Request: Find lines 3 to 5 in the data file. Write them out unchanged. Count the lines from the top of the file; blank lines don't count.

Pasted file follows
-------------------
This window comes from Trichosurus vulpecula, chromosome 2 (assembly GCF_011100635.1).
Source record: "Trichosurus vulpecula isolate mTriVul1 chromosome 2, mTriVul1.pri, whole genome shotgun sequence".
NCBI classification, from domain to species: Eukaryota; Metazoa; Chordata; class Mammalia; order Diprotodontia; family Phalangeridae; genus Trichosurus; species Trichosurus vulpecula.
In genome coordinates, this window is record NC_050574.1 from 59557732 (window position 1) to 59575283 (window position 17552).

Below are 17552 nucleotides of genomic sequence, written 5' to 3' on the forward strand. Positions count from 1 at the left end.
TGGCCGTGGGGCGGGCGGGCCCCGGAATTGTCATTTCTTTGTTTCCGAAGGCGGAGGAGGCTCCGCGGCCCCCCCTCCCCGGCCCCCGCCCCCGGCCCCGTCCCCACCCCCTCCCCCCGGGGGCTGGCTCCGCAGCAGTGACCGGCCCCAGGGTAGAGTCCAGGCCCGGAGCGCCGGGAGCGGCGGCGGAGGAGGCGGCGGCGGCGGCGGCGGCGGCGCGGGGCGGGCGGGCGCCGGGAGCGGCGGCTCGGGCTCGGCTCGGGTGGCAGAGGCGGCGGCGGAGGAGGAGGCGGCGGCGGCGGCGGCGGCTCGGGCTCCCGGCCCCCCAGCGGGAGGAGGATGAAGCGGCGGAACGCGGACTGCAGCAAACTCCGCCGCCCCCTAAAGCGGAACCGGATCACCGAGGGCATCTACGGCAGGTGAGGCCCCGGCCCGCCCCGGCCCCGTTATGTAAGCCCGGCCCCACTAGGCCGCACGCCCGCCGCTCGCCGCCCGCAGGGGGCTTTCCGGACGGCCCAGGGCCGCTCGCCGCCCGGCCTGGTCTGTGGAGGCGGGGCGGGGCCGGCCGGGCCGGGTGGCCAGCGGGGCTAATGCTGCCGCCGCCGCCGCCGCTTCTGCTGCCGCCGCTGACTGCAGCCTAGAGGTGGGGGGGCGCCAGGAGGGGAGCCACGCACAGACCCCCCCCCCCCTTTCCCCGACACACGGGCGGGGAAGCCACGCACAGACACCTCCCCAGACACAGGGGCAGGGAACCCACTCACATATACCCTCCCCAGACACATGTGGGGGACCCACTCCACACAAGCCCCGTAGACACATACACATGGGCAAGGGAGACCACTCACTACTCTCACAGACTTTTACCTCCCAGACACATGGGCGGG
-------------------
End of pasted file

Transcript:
NCBI classification, from domain to species: Eukaryota; Metazoa; Chordata; class Mammalia; order Diprotodontia; family Phalangeridae; genus Trichosurus; species Trichosurus vulpecula.
In genome coordinates, this window is record NC_050574.1 from 59557732 (window position 1) to 59575283 (window position 17552).

Below are 17552 nucleotides of genomic sequence, written 5' to 3' on the forward strand. Positions count from 1 at the left end.